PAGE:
Intermittent Fasting: worth the hype?
Intermittent Fasting (IF) has been gaining popularity as a way to lose weight and stay healthy. In this edition of Rio Investigates, we bring you the info to understand what the all the hype is about and let you reach your own conclusion. (We'll tell you what we think, too, of course.)
What is it?
IF is not a diet, it's a style of eating. It doesn't focus on what you eat, it focuses on when you eat. Basically, you limit your eating to a pre-determined time period. Outside of that time period, you consume nothing but water, unsweetened tea, and black coffee.
It's as simple as that.
There are dozens of different ways you can do IF. The most popular are:
16/8 - you eat during an 8-hour window in the day, fast the other 16. For example, you may have your first meal at 8 AM and finish eating for the day at 4 PM. Many people skip breakfast, starting their eating window around noon and ending it around 8 PM.
5:2 - you eat normally for 5 days a week, and the other 2 you either fast entirely, or eat a very restricted calorie meal (400-600 calories).
24 hours (a.k.a Eat-Stop-Eat) - one day a week, you abstain from eating altogether.
Alternate day - you alternate days of normal eating with days of fasting.
One meal a day - you fast all day, and eat one large meal at night.
Why it Became Popular (The hype)
It became popular because, well... it works! IF actually seems to boost fat loss and muscle building while improving important health markers.
And humans have been doing some form of fasting since the beginning of the species, so we have a lot of experience with it. It's only in the past 100 years or so that eating became the mayhem that it is today.
IF seems to bring a lot of benefits, including:
Reduce insulin resistance / improve insulin sensitivity (really important!)
Hormone balance (and all this entails!)
Stronger immune system
Reduced inflammation and oxidative stress
Improved focus and concentration
It may even kill cancer cells and improve life span. These are some pretty big claims, and there are a lot of smart people studying these possibilities and they seem to be excited about it, but it's too soon (and, like all things biology, a bit complex) to carve it in stone.
In addition to all this, it's simple to follow. No crazy restrictions (besides the 'not eating for a long time' part), no need to go out and stock your pantry with foods you've never heard of, you don't need to become a vegan chef, and you don't even have to clear out your pantry. It's friendly to your social calendar, and it doesn't require a whole lot planning and preparation. It may even save you money. I mean, you're eating less.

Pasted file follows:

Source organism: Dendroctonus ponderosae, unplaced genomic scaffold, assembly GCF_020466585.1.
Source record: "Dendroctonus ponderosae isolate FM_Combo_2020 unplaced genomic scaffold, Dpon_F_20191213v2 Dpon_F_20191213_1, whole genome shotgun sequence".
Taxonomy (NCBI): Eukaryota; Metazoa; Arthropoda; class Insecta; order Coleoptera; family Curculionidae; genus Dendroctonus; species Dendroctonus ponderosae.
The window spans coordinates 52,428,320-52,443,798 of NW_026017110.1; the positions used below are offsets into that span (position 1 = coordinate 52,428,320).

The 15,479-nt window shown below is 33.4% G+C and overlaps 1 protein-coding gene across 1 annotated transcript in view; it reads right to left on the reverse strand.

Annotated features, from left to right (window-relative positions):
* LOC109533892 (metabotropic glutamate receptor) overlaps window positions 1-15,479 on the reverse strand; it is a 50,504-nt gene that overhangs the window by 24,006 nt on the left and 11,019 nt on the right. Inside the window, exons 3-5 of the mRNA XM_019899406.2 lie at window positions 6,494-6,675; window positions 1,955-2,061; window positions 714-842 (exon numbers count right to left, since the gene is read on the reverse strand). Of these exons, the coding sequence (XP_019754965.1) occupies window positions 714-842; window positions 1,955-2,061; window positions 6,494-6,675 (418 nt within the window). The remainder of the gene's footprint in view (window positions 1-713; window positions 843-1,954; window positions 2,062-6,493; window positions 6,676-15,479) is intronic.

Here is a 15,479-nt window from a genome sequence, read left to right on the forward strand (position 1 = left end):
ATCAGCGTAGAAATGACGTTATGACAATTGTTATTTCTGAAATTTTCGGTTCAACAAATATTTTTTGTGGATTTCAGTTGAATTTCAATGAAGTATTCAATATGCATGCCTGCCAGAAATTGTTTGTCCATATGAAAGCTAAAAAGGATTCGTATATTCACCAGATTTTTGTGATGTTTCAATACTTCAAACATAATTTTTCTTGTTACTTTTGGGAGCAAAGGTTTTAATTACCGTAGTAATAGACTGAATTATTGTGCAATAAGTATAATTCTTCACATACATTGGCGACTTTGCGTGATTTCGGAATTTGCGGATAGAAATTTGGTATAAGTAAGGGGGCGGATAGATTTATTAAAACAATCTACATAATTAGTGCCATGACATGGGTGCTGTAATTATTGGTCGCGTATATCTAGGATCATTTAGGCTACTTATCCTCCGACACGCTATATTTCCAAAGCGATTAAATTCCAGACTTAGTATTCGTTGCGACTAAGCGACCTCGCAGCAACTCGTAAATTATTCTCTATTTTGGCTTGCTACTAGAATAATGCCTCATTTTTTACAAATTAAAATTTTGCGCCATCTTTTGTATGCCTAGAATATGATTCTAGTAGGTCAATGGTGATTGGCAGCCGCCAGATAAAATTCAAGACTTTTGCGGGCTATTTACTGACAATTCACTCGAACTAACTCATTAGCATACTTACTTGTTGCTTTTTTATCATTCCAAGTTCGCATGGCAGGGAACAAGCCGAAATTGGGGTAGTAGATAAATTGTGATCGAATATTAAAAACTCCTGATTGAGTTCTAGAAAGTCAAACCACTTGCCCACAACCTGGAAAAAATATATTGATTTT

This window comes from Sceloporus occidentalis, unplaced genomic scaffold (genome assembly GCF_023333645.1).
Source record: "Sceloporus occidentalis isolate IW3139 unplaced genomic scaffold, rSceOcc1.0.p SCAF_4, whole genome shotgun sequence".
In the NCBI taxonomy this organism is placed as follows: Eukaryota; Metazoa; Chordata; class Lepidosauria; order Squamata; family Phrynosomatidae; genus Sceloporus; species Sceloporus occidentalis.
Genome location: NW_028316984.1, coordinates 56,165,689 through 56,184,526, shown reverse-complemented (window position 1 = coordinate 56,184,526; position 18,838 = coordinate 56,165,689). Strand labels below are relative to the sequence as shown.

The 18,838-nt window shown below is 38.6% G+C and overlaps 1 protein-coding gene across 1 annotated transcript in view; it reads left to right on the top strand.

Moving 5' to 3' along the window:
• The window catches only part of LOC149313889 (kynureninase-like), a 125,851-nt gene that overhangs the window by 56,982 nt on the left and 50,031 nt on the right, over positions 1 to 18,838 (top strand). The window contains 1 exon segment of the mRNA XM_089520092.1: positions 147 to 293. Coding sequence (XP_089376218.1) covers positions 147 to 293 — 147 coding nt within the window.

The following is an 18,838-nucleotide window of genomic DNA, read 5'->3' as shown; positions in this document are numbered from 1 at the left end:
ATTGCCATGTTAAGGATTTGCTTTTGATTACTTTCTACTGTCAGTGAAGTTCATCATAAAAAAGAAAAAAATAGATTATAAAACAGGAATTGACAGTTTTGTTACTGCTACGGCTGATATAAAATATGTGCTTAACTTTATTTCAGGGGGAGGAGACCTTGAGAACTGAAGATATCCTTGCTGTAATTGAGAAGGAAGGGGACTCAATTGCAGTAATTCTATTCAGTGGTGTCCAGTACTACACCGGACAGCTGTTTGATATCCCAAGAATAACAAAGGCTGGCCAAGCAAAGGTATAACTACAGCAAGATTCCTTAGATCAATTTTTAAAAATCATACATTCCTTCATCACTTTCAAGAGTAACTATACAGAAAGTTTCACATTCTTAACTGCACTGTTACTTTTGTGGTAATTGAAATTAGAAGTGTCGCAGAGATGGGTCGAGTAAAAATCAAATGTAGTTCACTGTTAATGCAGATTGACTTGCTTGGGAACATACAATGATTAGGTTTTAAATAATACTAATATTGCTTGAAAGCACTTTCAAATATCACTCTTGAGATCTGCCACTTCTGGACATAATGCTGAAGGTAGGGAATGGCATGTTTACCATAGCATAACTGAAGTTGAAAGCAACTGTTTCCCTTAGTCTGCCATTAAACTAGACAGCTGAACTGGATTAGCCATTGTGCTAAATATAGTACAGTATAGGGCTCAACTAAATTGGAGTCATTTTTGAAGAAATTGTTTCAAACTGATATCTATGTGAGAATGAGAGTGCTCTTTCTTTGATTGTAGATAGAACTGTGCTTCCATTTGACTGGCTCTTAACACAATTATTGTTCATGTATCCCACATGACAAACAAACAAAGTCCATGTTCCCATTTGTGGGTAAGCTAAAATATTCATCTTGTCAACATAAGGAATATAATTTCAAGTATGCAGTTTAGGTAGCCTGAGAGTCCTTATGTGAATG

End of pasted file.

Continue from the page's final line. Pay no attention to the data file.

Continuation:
Sounds like a pretty good deal!
Why it works (The science part)
Fasting induces important cellular repair: digestion is a pretty complex process and your body does a great job at keeping up with your crazy shenanigans. But at some point, it needs a break. Cells are able to remove waste and rebuild themselves, and the bacteria in the gut become more balanced. This is the true "detox" you should be worrying about.
Insulin levels drop: this facilitates fat burning, and improves insulin sensitivity. We want a good degree of insulin sensitivity because this means the calories you consume during your eating window will be used efficiently - for muscle building, for example. The other side of the coin is insulin resistance, which can lead to diabetes, and it happens when your blood glucose rises and falls frequently (like when you eat all the time).
Glycogen stores are depleted: this is great news if you want to burn fat because once the body uses all the glucose in the blood, it will go to the glycogen stores in the liver. Once those are gone, it'll have to resort to another energy system that uses fat stored in your cells to produce the energy you need to stay alive and active. It's a little more complex than this, of course, but that's it in a nutshell. This process is called ketogenesis and it produces ketone bodies to be used for energy. I'll never forget when Dr. Dominic D'Agostino called ketones the 4th macronutrient in an interview with Tim Ferris. That's a pretty powerful statement right there with a lot of implications, but I digress. That's a topic for another blog post.
Human growth hormone increases: this hormone plays a huge role in muscle building and metabolism. The higher your levels of HGH, the more efficient you build and preserve muscle. This is important if you want to change the shape of your body long term - lose fat, but get strong and build a nice physique.
Gene expression changes: did you know that you have genes that simply aren't being expressed? Genetic material is much more complex than a "blueprint" you're born and stuck with. Your genetic makeup is either inhibited or expressed according to your environment and lifestyle choices. Fasting allows certain genes related to longevity and protection against disease to be expressed.
It puts you in a calorie deficit: if a diet is effective for weight loss, it is only so because it gets you to eat less calories than what your body expends. That's the only thing that will drive fat burn - not cutting out gluten, or quitting sugar, or eating healthy fats, or eating clean. All that stuff will only yield weight loss if and only if you're at a calorie deficit. That's why sometimes you're eating really healthily but still maintaining weight. You may feel better without the sugar hangover, but if your calories in = your calories out, you'll maintain weight. (If you're strength training with a good progressive overload strength training program you may lose inches over time. We call that body recomposition. Again, I digress). Anyways, if you're eating less meals a day, you're very likely cutting the calories you normally consume in a day, which will put in you fat burning mode. On that note, it's very possible to not experience fat loss when you do IF if you approach it wrongly, and compensate for the fasted time by over eating. It's really important to eat normally - meaning, stop eating when you're full, and eat again when you're hungry during your eating window.
Well, you're not eating. That can't be good, right? Don't they call that an eating disorder? What about the starvation mode that down-regulates your metabolism? Let's tackle some of these issues: